Quite by Accident

by Eliza Riggs

Summer 2003

I tripped upon Four Quarters quite accidentally, by way of advertisement you might say. And reading the Wheel of the Year Calendar provided me with mind’s-eye images of what I might expect. A Hippie Haven in southern Pennsylvania? An Interfaith Sanctuary? A farm? A camp? A commune? I did not know, but I was very curious and whatever Four Quarters turned out to be, I believed was worth exploring. And like anything else, I knew I would have to experience Four Quarters to find its truth.

As a first-time newbie in early 2003, I fully intended to spend as much of my teacher’s summer vacation as I could at Four Quarters. And I was told by the smiling faces at registration that if I did, I would surely be a different person by the end of the season, with “The Season” referring to the Moon Services and events that begin in May with Beltaine and end in late October with Samhain. I listened closely and thought this promise might prove true, but how or to what extent I couldn’t know. I did know that I had already seen a great deal and had done a great deal in my 40 years. I had prided myself in identifying problems, figuring the best solution, and then putting the equation to work. I was skilled at overcoming obstacles, and now it appeared I was obstacle free. I had a good job, nice home, dependable transportation, good friends and many, many cats. But I could see I was lacking something. I hadn’t a clue what that something was or where to find it, or I would have already sought it out. The thing I was lacking was not obvious, although I knew it figured largely in the way I viewed the world. “Unfulfilled” may be the best way to describe the way I felt, and as a teacher I had supposedly the most fulfilling job in the world. I needed answers; answers to questions I didn’t know how to ask.

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Responsibilities of Vocation

Catherine Buck

“There is no substitute for the
conviction that one has a destiny
and is fulfilling it.”
– Kailin Stonesinger

To what do we respond when we’re responsible? From where do we get our “marching orders?” How do we know what is our work to do? So many times – for example at Stones Rising – I’ve heard folks say that they don’t know what to set their hands to, because they don’t know where they’re needed or wanted. I tell them that their help is valuable in any of our many Paths of Service, but that they should do what they’re most called to do. Some of these folks look at me like I’ve got three heads, some of them jump in and do something, and some of them thank me with a contemplative look on their faces.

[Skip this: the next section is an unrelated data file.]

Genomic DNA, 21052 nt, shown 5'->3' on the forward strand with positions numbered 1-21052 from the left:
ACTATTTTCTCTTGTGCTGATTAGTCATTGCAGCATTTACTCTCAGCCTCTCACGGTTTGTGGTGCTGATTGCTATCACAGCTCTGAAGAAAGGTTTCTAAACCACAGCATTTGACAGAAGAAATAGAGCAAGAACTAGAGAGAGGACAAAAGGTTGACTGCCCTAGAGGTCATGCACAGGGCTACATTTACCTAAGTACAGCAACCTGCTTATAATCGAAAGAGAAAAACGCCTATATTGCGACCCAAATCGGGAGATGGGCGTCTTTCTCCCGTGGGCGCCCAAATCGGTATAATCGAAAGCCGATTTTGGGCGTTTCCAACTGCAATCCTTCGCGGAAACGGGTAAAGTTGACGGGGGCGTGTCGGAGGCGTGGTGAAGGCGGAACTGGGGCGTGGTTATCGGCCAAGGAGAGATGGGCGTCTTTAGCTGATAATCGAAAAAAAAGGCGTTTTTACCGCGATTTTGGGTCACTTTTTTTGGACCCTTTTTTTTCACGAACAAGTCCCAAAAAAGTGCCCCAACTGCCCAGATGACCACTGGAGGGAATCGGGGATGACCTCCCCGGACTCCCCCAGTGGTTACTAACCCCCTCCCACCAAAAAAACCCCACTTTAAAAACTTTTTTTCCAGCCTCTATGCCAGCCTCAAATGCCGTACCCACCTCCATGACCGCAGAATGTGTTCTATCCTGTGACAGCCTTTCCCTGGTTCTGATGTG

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A Poem sent to us by an inmate in Missouri

I feel the heartbeat of the World, and I know she is with me.
I hear the songs of the wind,
and my hear soars through the heavens.
I see the vibrance in the colors of life
and the fire that is my soul comes alive.
I smell the sweet fragrance of life, abundance
and my mind finds peace.
I taste the fruits of the World
and my worries are cleansed, for I will never hunger.
And in all that is the God and Goddess, a true harmony with them is shared with the love they have given us.
In this we can find peace and serenity.

Responsibility to Self and Spirit

by Tony West / Three Blade Jaguar

    All things pass between the Four Quarters of the Earth. And any stray accident or obligation, fancy or dream can account for a person’s first visit to the Land we call Four Quarters. What will draw you back though, is always a quest for Spirit. Something you saw here, someone who touched you here, showed you a way of being alive that is larger, fuller, truer… so you came back for more.

    There is a relationship, then, between you and what you have found on this Land. Where there are relationships, there are responsibilities.

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Restoring a Sense of Balance

Jon Noll

    Put very simply, to me “Earth Spirituality” means viewing the world that we live in/on as sacred and recognizing that its own natural cycles and phenomena contain messages, knowledge and insight. Rather than treating this beautiful planet (that hurtles through the depths of space at speeds barely conceivable to human thought) as a one-stop shop full of natural resources solely designed for our consumption, it is to be revered instead for its longevity and the life it has provided to us. Insisting on any one label to how that Earth Spirituality is worshiped is akin to name brand versus generic medicines; they all contain the same ingredients and have the same effects. What they all have in common is belief and faith in the power and divinity of nature.

     I have stood in awe as I bore witness to the power of water flowing down a flooding river as the chunks of ice cut through a steel bridge like butter. I watched the footage of another bridge oscillating to a gentle breeze and then collapsing with amazement. I have long been astounded that human beings would choose to live on top of a fault line or in the shadow of a volcano.

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